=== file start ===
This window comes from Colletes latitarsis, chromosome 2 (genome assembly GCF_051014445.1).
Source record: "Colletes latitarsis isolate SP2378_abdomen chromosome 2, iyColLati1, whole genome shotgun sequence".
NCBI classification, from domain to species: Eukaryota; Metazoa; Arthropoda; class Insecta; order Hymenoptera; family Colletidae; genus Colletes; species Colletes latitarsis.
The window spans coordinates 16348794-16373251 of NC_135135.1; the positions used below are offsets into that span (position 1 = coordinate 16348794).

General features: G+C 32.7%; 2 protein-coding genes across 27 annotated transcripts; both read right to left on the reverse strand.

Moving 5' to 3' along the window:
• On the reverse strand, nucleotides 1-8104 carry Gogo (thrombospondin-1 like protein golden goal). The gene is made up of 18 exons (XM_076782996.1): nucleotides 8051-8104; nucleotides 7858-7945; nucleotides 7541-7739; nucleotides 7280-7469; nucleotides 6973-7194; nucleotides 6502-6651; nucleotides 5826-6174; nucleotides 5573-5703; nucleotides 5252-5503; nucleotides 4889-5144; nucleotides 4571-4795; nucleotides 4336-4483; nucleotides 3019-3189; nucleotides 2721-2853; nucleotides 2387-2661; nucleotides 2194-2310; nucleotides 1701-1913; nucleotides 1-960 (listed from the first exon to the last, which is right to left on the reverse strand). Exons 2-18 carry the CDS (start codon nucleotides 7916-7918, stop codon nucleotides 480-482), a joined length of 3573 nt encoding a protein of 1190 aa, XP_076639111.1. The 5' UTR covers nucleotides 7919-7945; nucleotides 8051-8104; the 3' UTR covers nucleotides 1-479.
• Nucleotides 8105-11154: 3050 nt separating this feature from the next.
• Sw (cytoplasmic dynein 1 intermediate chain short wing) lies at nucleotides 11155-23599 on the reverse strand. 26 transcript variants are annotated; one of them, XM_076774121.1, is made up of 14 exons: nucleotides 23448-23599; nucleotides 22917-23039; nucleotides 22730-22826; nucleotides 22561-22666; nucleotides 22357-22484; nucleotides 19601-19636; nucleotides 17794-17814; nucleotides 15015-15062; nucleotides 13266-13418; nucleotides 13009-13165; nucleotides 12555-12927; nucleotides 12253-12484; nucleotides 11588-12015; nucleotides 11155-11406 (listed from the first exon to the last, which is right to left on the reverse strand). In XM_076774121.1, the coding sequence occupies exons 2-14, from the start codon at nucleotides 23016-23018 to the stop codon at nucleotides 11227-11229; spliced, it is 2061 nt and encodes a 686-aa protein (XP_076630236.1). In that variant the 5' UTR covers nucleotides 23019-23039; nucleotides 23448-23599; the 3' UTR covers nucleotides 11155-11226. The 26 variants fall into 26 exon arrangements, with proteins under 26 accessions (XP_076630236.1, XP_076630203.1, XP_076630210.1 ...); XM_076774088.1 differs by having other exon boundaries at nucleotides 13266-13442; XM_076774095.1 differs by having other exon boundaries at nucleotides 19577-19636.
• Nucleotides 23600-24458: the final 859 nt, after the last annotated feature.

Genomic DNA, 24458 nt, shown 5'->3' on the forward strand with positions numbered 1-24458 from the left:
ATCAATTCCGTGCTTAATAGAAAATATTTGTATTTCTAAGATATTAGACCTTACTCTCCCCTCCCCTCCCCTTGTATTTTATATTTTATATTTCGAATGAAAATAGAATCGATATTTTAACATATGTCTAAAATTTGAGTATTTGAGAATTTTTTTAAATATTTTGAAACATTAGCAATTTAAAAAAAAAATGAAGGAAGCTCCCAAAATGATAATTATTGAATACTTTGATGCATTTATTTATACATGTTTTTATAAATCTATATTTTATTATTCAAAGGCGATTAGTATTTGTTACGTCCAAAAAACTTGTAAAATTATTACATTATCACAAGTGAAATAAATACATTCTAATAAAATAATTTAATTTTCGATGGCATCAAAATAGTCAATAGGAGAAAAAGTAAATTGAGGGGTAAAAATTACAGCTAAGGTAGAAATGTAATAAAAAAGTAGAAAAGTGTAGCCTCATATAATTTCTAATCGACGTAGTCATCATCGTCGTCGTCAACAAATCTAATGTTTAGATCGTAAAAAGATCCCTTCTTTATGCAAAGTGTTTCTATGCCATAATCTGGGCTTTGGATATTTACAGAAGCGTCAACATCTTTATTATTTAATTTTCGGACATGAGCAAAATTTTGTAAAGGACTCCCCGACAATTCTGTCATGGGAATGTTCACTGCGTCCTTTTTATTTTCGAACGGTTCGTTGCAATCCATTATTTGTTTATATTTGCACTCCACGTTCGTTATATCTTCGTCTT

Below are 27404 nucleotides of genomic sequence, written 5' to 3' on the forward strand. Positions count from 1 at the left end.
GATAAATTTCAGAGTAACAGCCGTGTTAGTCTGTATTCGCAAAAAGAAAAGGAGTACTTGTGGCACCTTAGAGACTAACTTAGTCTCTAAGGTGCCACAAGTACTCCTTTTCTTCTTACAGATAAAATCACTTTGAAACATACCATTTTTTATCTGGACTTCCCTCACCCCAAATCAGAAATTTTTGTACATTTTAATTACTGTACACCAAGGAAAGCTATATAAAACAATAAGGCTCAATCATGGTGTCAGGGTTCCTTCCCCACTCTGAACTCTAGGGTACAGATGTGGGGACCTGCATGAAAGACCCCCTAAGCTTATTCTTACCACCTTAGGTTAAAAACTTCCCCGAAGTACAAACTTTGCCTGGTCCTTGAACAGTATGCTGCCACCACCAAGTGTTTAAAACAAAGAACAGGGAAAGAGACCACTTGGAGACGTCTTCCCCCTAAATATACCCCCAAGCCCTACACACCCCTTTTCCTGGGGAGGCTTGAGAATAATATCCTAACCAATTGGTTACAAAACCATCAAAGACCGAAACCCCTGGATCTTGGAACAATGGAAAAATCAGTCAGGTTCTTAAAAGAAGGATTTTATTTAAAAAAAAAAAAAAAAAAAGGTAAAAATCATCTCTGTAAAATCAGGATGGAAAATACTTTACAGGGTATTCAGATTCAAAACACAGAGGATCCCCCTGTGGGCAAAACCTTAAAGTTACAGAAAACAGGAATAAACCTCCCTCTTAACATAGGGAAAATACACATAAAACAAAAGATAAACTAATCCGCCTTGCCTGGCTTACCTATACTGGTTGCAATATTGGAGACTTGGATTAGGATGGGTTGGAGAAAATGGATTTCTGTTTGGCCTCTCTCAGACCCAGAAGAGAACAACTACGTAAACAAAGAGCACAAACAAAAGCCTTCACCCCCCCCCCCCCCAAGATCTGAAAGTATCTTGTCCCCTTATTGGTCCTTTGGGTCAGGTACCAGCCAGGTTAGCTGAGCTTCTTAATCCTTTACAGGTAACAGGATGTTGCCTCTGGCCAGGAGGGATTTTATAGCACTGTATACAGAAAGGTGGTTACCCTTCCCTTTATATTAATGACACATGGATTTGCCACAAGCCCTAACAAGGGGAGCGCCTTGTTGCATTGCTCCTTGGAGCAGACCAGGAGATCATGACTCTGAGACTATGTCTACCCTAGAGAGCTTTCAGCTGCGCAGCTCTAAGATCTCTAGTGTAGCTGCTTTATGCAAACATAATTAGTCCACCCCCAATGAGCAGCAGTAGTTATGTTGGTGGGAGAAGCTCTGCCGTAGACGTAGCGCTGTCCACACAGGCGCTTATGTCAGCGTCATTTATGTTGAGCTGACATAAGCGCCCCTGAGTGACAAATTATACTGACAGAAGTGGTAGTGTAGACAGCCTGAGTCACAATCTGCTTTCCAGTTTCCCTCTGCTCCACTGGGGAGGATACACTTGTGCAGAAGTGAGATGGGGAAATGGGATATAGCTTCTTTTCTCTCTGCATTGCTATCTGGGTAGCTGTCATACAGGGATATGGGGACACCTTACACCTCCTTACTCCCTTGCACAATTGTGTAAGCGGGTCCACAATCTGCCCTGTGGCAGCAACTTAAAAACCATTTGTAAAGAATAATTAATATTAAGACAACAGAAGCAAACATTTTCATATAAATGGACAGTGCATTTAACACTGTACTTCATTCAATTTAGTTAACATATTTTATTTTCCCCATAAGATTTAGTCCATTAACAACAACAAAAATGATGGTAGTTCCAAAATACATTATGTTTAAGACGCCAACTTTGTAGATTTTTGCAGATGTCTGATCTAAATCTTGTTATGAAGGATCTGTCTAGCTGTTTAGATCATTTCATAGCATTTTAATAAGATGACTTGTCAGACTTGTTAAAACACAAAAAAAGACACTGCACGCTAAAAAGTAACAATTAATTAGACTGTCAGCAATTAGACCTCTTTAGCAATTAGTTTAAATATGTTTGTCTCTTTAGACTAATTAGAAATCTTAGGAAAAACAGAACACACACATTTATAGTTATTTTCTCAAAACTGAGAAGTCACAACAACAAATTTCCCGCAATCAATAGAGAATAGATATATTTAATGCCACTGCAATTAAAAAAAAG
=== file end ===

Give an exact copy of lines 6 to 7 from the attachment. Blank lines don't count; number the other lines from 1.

Moving 5' to 3' along the window:
• On the reverse strand, nucleotides 1-8104 carry Gogo (thrombospondin-1 like protein golden goal). The gene is made up of 18 exons (XM_076782996.1): nucleotides 8051-8104; nucleotides 7858-7945; nucleotides 7541-7739; nucleotides 7280-7469; nucleotides 6973-7194; nucleotides 6502-6651; nucleotides 5826-6174; nucleotides 5573-5703; nucleotides 5252-5503; nucleotides 4889-5144; nucleotides 4571-4795; nucleotides 4336-4483; nucleotides 3019-3189; nucleotides 2721-2853; nucleotides 2387-2661; nucleotides 2194-2310; nucleotides 1701-1913; nucleotides 1-960 (listed from the first exon to the last, which is right to left on the reverse strand). Exons 2-18 carry the CDS (start codon nucleotides 7916-7918, stop codon nucleotides 480-482), a joined length of 3573 nt encoding a protein of 1190 aa, XP_076639111.1. The 5' UTR covers nucleotides 7919-7945; nucleotides 8051-8104; the 3' UTR covers nucleotides 1-479.